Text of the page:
3.       Anticipation - This water baptism of Jesus looked forward to his baptism of suffering that he would endure on the cross in our place.  Luke records these words of Jesus, “I have a baptism to be baptized with, and how great is my distress until it is accomplished.”  (Luke 12:50) As Jesus came out of the water of the Jordan, he knew that the cross lie ahead of him.  The sins of the world would be place upon his shoulders and like the scapegoat of Old Testament time, he would be abandoned to the wilderness, literally as Matthew records immediately after his baptism to be tempted, and later he would be abandoned by his disciples and eventually his Heavenly Father as he dies on the cross. 

Our baptism does the same things. 
1.       In the water and by the word God gives you a proclamation that you are His, He claims you as His child, He adopts you into the family and makes you an heir.

2.       Your identification as a child of God unifies you with Jesus and our sin’s die with Christ and we are raised to new life.

3.       We live with great anticipation for what God has provided for us, an eternal place in heaven, in His presence.

Last week if you heard Dr. Lamb preach you heard him say that baptism is like the water of the womb that protects us, but let me take it a step further; Baptism makes you “all wet” all the time and that is a good thing.  Your imperfections and holes in your character or in your life are opportunities to get others wet.  As much as you want to “hold water” those who are in Christ spill that water of life to others in spite of our imperfections and flaws.

Baptism fundamentally changes us, in impacts how we view life, it affects our relationships with one another and in empowers us to be “all wet.”

The world is thirsty for answers and you have been given what is needed, a life that is “all wet,” a message that quenches the spiritual thirst, the good news of Jesus Christ, that is “The Bee’s Knees” and “The Cat’s Meow” for in Christ we have the best news ever!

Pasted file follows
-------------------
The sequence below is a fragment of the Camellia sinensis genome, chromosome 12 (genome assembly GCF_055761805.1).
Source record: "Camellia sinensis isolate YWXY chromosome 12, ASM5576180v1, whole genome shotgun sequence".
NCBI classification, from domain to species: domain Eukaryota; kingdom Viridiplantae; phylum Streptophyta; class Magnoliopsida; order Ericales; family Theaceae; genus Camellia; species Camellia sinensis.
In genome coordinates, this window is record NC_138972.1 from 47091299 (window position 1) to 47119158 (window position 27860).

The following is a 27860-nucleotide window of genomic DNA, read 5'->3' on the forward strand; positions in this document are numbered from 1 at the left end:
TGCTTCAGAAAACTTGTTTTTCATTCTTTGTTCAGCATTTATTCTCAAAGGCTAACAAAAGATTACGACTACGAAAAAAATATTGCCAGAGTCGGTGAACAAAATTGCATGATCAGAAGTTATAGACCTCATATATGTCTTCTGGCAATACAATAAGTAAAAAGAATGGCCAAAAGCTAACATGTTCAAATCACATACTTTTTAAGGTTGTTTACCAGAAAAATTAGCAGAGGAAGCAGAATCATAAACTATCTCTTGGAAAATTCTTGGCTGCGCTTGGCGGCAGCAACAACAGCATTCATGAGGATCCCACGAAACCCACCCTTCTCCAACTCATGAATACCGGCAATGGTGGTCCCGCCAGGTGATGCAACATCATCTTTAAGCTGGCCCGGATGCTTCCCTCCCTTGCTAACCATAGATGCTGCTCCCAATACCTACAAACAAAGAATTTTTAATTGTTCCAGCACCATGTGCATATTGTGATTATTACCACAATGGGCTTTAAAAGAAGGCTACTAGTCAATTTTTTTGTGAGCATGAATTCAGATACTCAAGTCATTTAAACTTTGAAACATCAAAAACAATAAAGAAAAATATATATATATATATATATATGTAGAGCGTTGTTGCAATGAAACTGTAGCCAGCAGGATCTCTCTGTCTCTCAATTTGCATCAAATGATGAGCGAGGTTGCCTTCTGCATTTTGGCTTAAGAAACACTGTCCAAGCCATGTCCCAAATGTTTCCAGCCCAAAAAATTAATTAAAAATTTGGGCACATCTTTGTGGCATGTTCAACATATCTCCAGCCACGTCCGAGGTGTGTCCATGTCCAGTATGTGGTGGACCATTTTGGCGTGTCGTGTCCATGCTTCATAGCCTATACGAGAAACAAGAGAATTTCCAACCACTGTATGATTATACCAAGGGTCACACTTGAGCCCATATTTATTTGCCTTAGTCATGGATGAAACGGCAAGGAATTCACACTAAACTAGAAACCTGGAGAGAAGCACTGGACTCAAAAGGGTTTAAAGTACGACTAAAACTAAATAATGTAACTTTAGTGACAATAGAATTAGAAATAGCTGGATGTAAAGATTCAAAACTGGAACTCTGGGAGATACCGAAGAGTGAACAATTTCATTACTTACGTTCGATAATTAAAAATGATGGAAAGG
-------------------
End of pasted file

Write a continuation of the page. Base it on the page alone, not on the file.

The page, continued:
If you have not been baptized, or have children in your family who have not been brought to the waters and you want to some more information there is a QR code in the bulletin that you can scan with your smart phone to connect you to a short video about Baptism.  The video link is below; I will also post the video on our Facebook page and we will Tweet it out as well.   Feel free to share it with your friends or family and if you would like to schedule a baptism, do not hesitate to contact us.

Please click HERE to watch a video we have put together about Baptism.  
*If you are unable to open the link, please copy/paste this into your browser to watch: http://vimeo.com/58503129.

-Pastor Seth Moorman

Monday, January 20, 2014

The One Year Bible- January 20th

We are almost one month in to our year-long journey in the Bible and this week we will finish up the first book of the Old Testament. This is no small accomplishment. Genesis is a long book, filled with important stories that serve as important pieces to the overall story of the Bible. We will make reference to many of these stories and events as we go along. Each time we reach a milestone in our journey we should celebrate. As well as finishing the book of Genesis we will also finish one month in the word. Give yourself a pat on the back and you should feel good for your accomplishments. I also want to encourage you to keep going. If it is not already, your daily reading will become habit and spending time in God’s Word is one of the best habits you could ever have. On to the study...

Seth’s Thoughts

The Old Testament
We will finish up the story of Joseph this week. It has been a longer story than most and there is good reason for it. First of all, this is the back-story for the most important event in Jewish history, the Exodus. The Exodus tells of God’s love and mercy for his chosen people and how he redeemed them from slavery in Egypt. As a New Testament Christian this story foreshadows the story of how Jesus redeemed us from the slavery of sin. But let’s not get ahead of ourselves. As we read the Old Testament we see many similarities between it and some stories in the New Testament. I believe that this is one purpose. Theologians call this Biblical Typology.